The electoral transition went smoothly, but what followed did not. Mr. Chiluba began portraying his predecessor as a dictator who devastated the country, blaming him for Zambia’s economic problems. Offended, Mr. Kaunda returned to politics to run against Mr. Chiluba in 1996. But Mr. Chiluba was able to block Mr. Kaunda’s candidacy in the courts. Then, in 1997, when Mr. Kaunda was on his way to a political rally, gunmen opened fire on his car, injuring him – a bullet hit his forehead – and a party worker. Mr. Kaunda told reporters that he had been warned that those in power had assassinated him.
Later that same year, several junior officers launched a three-hour disturbance in which the government accused Mr. Kaunda of ordering an attempted coup. He was placed under house arrest. The charges were dropped after several months, but in March 1999 Zambia’s highest court ruled in a case brought by Mr Chiluba’s government under the citizenship laws introduced in 1996, stripping Mr Kaunda of his citizenship, saying he was not entitled to it because his parents were born in Nyasaland, It is a British protectorate now known as Malawi. The authorities threatened to deport him.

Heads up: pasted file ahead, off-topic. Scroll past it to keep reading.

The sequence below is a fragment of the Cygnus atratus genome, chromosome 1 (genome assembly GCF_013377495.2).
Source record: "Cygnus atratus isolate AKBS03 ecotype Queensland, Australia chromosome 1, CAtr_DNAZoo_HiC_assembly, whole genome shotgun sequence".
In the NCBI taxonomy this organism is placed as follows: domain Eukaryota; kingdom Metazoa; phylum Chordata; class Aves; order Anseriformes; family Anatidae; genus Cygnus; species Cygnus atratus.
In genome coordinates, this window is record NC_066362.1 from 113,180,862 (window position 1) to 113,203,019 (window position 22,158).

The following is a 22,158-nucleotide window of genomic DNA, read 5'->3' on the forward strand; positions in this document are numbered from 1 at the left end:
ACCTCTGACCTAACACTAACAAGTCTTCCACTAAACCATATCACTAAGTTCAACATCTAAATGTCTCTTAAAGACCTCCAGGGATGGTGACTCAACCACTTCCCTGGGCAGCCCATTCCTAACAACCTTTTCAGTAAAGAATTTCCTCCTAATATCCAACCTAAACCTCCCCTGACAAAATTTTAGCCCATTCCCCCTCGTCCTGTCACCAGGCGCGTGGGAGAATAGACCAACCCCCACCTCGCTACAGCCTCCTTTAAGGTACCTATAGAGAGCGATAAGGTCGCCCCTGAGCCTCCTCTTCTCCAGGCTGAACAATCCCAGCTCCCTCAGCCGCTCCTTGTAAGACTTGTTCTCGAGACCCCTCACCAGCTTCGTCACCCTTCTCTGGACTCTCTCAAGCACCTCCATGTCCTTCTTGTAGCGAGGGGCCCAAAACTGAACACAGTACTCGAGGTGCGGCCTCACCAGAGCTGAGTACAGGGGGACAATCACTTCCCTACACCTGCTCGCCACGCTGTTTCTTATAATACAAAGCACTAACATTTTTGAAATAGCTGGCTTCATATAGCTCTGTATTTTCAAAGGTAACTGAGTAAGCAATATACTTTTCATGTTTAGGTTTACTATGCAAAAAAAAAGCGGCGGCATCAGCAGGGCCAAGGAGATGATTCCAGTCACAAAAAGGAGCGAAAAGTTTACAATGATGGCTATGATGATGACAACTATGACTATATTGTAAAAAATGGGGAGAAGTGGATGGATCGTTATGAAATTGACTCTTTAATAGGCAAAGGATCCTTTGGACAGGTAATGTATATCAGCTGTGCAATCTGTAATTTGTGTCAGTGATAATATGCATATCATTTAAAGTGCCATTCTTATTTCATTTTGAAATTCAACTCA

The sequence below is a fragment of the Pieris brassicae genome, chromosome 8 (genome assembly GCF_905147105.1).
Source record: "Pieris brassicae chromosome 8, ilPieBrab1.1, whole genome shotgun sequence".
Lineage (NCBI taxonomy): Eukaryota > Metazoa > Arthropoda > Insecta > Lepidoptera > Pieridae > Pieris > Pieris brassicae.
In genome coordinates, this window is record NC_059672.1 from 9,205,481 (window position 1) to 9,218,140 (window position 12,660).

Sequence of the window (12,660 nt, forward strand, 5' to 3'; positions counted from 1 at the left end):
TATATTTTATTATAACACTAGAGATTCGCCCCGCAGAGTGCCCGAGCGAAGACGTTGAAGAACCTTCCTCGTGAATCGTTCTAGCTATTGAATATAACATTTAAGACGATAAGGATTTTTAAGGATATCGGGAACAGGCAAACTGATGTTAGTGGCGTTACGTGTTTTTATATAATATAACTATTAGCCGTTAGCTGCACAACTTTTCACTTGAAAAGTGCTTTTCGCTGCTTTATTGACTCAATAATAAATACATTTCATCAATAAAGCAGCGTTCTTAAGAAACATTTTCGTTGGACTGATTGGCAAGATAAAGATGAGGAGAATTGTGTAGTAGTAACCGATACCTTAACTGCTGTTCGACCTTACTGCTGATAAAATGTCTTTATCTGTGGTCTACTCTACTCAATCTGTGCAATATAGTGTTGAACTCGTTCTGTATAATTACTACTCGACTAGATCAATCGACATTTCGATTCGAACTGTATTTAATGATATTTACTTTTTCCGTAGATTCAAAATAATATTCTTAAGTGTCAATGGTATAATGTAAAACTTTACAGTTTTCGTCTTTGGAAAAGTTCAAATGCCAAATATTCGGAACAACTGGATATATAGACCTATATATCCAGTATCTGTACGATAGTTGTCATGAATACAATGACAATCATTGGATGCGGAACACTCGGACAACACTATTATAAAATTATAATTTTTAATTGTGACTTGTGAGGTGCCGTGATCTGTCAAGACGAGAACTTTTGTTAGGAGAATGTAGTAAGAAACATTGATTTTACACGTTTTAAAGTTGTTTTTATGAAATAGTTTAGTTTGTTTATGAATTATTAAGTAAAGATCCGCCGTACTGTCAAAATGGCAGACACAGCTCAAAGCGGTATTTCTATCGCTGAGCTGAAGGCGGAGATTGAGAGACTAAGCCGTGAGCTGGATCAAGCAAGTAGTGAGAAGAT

Their threat was ultimately not carried out, but the court ruling effectively disqualified Mr Kaunda from running for another presidential election, which was restricted to citizens whose parents were born within Zambia’s borders.
His torment did not end there.
In November of that year, Four gunmen were shot dead His 47-year-old son Wezi in the driveway of his home in Lusaka. A retired military major, Mr. Kaunda the Younger was a rising figure in his father’s opposition United National Independence Party. The authorities described the incident as a car theft, but many suspected an assassination.
lion running away
Kenneth David Kaunda was born on April 28, 1924, in a mission of the Church of Scotland in the northern part of what was then Northern Rhodesia. His father David was ordained in the church and worked in the mission as a teacher. His mother, Helen (Nirenda) Kaunda, was one of the first African teachers in the area.
Kenneth, the youngest of six surviving children, was born in the 20th year of his parents’ marriage. They called him Buchizya, or “The Unexpected.”